Talk about a real life action adventure story all wrapped into a great nonfiction history book. From writer Paul Schneider (The Enduring Shore, The Adirondacks) comes Brutal Journey: The Epic Story Of The First Crossing Of North America, an amazing tale of fortune and misfortune, starvation, violence, and running the gamut from nothing to everything and back again. In spite of his failures, conquistador Pánfilo de Narváez was given another chance by the king of Spain, and sole proprietorship of what is now the deep south of the United States. But his journey was a complete disaster; it was, in a word – brutal. From the introduction:
“On Good Friday of 1528 an army of four hundred Spaniards, Africans, and Caribbean natives landed in the vicinity of Tampa Bay, Florida under the middle-aged conquistador with a last-chance license to conquer North America. They promptly disappeared without a trace into the swamps and, except for a small contingent that remained on board the ships, were soon assumed to be dead. But then, eight years and thousands of miles later, three Spaniards and a Moroccan wandered out of what is now the United States into what was then Cortes’s gold-drenched Mexico. They brought nothing back from their sojourn in the ‘unknown’ north other than their story, for as one of them said later, “This alone is what a man who came away naked could carry without him.”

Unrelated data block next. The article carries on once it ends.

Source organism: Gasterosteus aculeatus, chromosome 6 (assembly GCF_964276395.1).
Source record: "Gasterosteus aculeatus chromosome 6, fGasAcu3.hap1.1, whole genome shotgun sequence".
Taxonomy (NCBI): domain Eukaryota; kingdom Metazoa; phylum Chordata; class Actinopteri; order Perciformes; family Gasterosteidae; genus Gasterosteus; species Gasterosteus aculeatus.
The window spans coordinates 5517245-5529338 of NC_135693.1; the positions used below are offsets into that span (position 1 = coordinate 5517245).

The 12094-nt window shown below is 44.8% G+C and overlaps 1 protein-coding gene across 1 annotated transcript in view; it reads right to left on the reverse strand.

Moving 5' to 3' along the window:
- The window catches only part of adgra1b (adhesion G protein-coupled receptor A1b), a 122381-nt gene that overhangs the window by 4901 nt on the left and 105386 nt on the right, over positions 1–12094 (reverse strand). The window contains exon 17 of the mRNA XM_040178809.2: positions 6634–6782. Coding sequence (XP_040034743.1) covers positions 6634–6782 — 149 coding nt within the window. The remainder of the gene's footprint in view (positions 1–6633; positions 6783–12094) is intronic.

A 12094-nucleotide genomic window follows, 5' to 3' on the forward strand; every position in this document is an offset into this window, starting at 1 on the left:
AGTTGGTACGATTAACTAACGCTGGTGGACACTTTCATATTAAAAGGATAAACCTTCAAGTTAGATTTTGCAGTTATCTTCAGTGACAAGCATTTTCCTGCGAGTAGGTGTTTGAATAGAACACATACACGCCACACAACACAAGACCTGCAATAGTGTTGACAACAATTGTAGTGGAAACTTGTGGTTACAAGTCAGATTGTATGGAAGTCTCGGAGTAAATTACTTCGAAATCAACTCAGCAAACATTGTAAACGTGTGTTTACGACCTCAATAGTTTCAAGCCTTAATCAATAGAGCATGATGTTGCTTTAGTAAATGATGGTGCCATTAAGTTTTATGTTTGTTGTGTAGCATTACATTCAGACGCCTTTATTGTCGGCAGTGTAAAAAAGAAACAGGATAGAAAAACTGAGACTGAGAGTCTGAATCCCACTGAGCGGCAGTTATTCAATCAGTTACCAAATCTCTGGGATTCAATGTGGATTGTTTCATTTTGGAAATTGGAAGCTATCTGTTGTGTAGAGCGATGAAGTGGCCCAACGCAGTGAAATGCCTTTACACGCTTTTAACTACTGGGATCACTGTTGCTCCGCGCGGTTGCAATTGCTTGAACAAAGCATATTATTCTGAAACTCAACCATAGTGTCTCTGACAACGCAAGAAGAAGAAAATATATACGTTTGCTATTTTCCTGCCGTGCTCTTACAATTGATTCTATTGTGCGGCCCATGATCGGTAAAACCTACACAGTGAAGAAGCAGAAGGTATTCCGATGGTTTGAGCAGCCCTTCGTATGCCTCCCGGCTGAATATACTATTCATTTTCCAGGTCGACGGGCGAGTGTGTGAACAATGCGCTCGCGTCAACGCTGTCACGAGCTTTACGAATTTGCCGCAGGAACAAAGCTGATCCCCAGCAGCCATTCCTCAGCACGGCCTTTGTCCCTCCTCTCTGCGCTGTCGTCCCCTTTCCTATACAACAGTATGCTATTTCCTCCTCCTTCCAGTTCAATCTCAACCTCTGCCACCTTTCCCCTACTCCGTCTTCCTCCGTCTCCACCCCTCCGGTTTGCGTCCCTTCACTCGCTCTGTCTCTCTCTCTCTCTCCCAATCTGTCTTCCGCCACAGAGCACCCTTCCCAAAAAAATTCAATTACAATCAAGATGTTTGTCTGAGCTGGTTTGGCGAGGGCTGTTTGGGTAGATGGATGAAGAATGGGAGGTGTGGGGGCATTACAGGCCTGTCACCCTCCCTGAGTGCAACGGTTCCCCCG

Having only two first-hand historical documents to work from (one of which is still in print) along with tons of research, Schneider deftly crafts vivid scenes of the starving Spaniards as they went from superior to enslaved by the native people of the land. Eventually, one man, Esteban, leads what is left of the group back into Mexico only to be forced back into being a slave for his effort. Schneider’s extraordinary flair for writing both the brutal and dramatic makes this an amazing, educational, and action-packed read. It is an absolutely stunning, page-turning experience.
Originally published on Curled Up With A Good Book at www.curledup.com. © Bobby Blades, 2006